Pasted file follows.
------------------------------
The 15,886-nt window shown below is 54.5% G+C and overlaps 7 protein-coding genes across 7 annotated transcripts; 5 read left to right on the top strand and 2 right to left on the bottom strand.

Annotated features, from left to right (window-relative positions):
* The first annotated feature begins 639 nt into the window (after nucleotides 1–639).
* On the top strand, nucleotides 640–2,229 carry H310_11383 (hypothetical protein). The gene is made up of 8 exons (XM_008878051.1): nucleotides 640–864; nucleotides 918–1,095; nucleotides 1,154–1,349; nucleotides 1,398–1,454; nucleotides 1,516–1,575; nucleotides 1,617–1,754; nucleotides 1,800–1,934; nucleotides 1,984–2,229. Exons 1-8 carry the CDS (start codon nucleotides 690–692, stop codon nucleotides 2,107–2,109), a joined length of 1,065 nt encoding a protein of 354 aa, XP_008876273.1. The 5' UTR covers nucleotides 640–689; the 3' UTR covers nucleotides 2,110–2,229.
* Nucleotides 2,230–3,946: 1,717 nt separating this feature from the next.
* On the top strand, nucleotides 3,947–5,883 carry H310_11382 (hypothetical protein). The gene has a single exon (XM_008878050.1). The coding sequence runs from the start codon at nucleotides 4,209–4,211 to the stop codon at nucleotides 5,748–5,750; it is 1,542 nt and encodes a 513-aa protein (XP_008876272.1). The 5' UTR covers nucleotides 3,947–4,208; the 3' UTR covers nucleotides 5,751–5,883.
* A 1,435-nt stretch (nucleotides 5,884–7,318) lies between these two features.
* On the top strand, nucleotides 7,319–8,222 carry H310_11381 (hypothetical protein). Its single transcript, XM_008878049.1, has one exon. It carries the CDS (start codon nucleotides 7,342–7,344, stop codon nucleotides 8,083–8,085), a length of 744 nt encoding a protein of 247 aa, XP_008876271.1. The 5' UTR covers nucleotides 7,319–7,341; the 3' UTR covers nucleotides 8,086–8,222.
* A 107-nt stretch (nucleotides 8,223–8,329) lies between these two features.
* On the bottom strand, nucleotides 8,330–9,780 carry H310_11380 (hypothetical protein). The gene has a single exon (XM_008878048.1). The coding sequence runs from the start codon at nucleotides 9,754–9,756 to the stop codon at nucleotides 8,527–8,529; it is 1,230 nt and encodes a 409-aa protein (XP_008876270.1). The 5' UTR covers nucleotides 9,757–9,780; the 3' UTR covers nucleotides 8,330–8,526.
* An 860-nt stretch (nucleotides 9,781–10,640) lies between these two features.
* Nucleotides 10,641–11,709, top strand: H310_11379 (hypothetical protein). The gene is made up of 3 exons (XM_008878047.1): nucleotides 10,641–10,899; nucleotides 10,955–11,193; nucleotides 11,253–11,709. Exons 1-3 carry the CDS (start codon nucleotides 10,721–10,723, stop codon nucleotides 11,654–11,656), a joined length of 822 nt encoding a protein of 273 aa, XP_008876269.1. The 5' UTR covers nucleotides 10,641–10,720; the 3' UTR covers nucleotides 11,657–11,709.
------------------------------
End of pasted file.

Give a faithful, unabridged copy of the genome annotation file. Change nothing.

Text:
The 15,886-nt window shown below is 54.5% G+C and overlaps 7 protein-coding genes across 7 annotated transcripts; 5 read left to right on the top strand and 2 right to left on the bottom strand.

Annotated features, from left to right (window-relative positions):
* The first annotated feature begins 639 nt into the window (after nucleotides 1–639).
* On the top strand, nucleotides 640–2,229 carry H310_11383 (hypothetical protein). The gene is made up of 8 exons (XM_008878051.1): nucleotides 640–864; nucleotides 918–1,095; nucleotides 1,154–1,349; nucleotides 1,398–1,454; nucleotides 1,516–1,575; nucleotides 1,617–1,754; nucleotides 1,800–1,934; nucleotides 1,984–2,229. Exons 1-8 carry the CDS (start codon nucleotides 690–692, stop codon nucleotides 2,107–2,109), a joined length of 1,065 nt encoding a protein of 354 aa, XP_008876273.1. The 5' UTR covers nucleotides 640–689; the 3' UTR covers nucleotides 2,110–2,229.
* Nucleotides 2,230–3,946: 1,717 nt separating this feature from the next.
* On the top strand, nucleotides 3,947–5,883 carry H310_11382 (hypothetical protein). The gene has a single exon (XM_008878050.1). The coding sequence runs from the start codon at nucleotides 4,209–4,211 to the stop codon at nucleotides 5,748–5,750; it is 1,542 nt and encodes a 513-aa protein (XP_008876272.1). The 5' UTR covers nucleotides 3,947–4,208; the 3' UTR covers nucleotides 5,751–5,883.
* A 1,435-nt stretch (nucleotides 5,884–7,318) lies between these two features.
* On the top strand, nucleotides 7,319–8,222 carry H310_11381 (hypothetical protein). Its single transcript, XM_008878049.1, has one exon. It carries the CDS (start codon nucleotides 7,342–7,344, stop codon nucleotides 8,083–8,085), a length of 744 nt encoding a protein of 247 aa, XP_008876271.1. The 5' UTR covers nucleotides 7,319–7,341; the 3' UTR covers nucleotides 8,086–8,222.
* A 107-nt stretch (nucleotides 8,223–8,329) lies between these two features.
* On the bottom strand, nucleotides 8,330–9,780 carry H310_11380 (hypothetical protein). The gene has a single exon (XM_008878048.1). The coding sequence runs from the start codon at nucleotides 9,754–9,756 to the stop codon at nucleotides 8,527–8,529; it is 1,230 nt and encodes a 409-aa protein (XP_008876270.1). The 5' UTR covers nucleotides 9,757–9,780; the 3' UTR covers nucleotides 8,330–8,526.
* An 860-nt stretch (nucleotides 9,781–10,640) lies between these two features.
* Nucleotides 10,641–11,709, top strand: H310_11379 (hypothetical protein). The gene is made up of 3 exons (XM_008878047.1): nucleotides 10,641–10,899; nucleotides 10,955–11,193; nucleotides 11,253–11,709. Exons 1-3 carry the CDS (start codon nucleotides 10,721–10,723, stop codon nucleotides 11,654–11,656), a joined length of 822 nt encoding a protein of 273 aa, XP_008876269.1. The 5' UTR covers nucleotides 10,641–10,720; the 3' UTR covers nucleotides 11,657–11,709.